Background: In young adults with acute myeloid leukemia, intensive chemotherapy during the initial remission improves the long-term outcome, but the role of bone marrow transplantation is uncertain. We compared high-dose cytarabine with autologous or allogeneic marrow transplantation during the first remission of acute myeloid leukemia. Methods: Previously untreated adolescents and adults 16 to 55 years of age who had acute myeloid leukemia received standard induction chemotherapy. After complete remission had been achieved, idarubicin (two days) and cytarabine (five days) were administered. Patients with histocompatible siblings were offered allogeneic marrow transplantation, whereas the remaining patients were randomly assigned to receive a single course of high-dose cytarabine or transplantation of autologous marrow treated with perfosfamide (4-hydroperoxycyclophosphamide). Oral busulfan and intravenous cyclophosphamide were used as preparative regimens for both allogeneic and autologous marrow transplantation. The end points were survival from the time of complete remission and disease-free survival. Results: In an intention-to-treat analysis, we found no significant differences in disease-free survival among patients receiving high-dose chemotherapy, those undergoing autologous bone marrow transplantation, and those undergoing allogeneic marrow transplantation. The median follow-up was four years. Survival after complete remission was somewhat better after chemotherapy than after autologous marrow transplantation (P=0.05). There was a marginal advantage in terms of overall survival with chemotherapy as compared with allogeneic marrow transplantation (P=0.04). Conclusions: A postinduction course of high-dose cytarabine can provide equivalent disease- free survival and somewhat better overall survival than autologous marrow transplantation in adults with acute myeloid leukemia.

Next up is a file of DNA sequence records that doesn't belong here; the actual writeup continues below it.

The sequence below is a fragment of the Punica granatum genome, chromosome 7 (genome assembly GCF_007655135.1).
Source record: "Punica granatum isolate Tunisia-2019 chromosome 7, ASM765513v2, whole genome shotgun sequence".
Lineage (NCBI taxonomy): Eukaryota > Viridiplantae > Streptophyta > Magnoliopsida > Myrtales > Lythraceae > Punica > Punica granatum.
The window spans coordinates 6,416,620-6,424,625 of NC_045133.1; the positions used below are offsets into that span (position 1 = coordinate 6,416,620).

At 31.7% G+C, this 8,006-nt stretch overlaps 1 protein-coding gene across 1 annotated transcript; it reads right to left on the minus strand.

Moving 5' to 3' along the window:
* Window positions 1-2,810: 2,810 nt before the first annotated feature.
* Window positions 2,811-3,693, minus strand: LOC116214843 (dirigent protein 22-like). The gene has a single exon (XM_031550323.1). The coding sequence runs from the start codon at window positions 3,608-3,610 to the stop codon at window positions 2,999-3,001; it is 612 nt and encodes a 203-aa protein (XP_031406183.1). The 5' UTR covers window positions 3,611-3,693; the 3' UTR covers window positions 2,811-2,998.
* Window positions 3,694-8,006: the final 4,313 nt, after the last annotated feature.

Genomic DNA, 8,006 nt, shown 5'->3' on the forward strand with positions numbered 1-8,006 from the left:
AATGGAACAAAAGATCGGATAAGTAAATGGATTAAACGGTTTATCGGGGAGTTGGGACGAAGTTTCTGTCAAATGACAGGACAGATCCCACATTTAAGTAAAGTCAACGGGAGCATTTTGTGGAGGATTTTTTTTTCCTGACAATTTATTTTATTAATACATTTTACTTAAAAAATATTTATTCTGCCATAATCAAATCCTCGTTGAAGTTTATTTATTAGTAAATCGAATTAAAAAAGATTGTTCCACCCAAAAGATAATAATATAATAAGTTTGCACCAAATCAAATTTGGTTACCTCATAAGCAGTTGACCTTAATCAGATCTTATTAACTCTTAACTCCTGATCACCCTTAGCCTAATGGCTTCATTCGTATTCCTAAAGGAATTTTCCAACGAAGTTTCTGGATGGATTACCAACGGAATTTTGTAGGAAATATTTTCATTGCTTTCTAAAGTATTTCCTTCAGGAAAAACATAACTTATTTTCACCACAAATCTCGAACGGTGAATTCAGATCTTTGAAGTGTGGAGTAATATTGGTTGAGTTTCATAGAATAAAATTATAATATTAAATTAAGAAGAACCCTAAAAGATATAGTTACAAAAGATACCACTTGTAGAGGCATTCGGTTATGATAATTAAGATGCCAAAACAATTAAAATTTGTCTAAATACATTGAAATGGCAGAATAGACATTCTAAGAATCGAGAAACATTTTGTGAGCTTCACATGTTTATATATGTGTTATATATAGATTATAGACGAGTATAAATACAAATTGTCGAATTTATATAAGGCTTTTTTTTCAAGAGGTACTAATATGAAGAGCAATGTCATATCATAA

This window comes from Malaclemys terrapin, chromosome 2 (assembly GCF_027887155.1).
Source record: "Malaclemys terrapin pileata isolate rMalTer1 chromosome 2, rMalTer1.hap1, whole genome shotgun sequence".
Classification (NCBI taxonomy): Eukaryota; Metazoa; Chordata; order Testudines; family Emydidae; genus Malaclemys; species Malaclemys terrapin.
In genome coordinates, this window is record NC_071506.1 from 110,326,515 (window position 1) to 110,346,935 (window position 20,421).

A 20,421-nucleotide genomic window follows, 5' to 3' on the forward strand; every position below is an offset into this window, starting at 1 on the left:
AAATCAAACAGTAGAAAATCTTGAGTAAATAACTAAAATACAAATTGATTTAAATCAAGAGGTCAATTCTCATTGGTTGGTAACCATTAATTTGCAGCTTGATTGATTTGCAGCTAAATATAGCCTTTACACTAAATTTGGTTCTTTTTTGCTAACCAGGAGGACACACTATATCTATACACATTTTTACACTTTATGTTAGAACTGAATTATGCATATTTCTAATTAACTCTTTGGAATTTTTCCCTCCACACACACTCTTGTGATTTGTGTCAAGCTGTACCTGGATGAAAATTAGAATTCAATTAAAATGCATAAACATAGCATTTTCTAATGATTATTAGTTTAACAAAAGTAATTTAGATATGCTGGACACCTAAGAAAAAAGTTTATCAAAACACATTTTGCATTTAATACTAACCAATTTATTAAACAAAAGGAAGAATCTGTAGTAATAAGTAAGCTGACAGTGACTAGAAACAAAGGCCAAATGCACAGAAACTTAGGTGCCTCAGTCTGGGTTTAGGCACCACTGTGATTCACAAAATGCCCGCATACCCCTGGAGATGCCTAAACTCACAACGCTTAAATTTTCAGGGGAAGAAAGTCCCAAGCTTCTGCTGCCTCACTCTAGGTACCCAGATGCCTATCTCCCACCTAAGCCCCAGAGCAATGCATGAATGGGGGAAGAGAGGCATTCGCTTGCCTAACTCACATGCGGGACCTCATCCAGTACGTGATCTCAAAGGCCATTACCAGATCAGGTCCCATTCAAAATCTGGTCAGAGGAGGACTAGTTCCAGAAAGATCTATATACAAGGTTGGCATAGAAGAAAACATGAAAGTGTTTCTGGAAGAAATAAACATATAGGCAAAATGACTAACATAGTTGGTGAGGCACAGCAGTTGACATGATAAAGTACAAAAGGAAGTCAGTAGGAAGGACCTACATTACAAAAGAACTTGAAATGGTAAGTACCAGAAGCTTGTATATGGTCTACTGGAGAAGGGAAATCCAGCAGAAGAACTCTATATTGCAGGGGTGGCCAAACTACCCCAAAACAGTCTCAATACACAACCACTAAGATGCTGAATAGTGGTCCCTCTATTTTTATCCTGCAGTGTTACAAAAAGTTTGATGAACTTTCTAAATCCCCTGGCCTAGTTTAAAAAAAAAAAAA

|Original language||English (US)|
|Number of pages||8|
|Journal||New England Journal of Medicine|
|State||Published - Dec 3 1998|
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